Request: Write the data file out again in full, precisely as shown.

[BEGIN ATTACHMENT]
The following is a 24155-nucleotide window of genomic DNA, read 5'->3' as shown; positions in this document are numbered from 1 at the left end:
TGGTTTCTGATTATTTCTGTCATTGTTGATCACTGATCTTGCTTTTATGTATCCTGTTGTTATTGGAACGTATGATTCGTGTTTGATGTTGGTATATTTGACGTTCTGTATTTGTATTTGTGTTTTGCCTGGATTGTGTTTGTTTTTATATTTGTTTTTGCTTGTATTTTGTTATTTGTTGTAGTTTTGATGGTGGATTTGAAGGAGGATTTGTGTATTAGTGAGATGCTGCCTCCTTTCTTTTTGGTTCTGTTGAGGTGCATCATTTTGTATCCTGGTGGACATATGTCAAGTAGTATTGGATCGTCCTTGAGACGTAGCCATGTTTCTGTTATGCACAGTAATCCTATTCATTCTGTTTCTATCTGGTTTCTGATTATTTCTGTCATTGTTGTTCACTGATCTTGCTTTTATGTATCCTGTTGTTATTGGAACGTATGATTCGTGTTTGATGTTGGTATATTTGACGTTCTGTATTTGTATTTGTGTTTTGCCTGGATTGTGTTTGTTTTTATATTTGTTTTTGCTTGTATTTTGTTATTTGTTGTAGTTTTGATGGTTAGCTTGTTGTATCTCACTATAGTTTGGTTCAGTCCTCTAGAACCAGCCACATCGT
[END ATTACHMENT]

The following is a 24155-nucleotide window of genomic DNA, read 5'->3' as shown; positions in this document are numbered from 1 at the left end:
TGGTTTCTGATTATTTCTGTCATTGTTGATCACTGATCTTGCTTTTATGTATCCTGTTGTTATTGGAACGTATGATTCGTGTTTGATGTTGGTATATTTGACGTTCTGTATTTGTATTTGTGTTTTGCCTGGATTGTGTTTGTTTTTATATTTGTTTTTGCTTGTATTTTGTTATTTGTTGTAGTTTTGATGGTGGATTTGAAGGAGGATTTGTGTATTAGTGAGATGCTGCCTCCTTTCTTTTTGGTTCTGTTGAGGTGCATCATTTTGTATCCTGGTGGACATATGTCAAGTAGTATTGGATCGTCCTTGAGACGTAGCCATGTTTCTGTTATGCACAGTAATCCTATTCATTCTGTTTCTATCTGGTTTCTGATTATTTCTGTCATTGTTGTTCACTGATCTTGCTTTTATGTATCCTGTTGTTATTGGAACGTATGATTCGTGTTTGATGTTGGTATATTTGACGTTCTGTATTTGTATTTGTGTTTTGCCTGGATTGTGTTTGTTTTTATATTTGTTTTTGCTTGTATTTTGTTATTTGTTGTAGTTTTGATGGTTAGCTTGTTGTATCTCACTATAGTTTGGTTCAGTCCTCTAGAACCAGCCACATCGT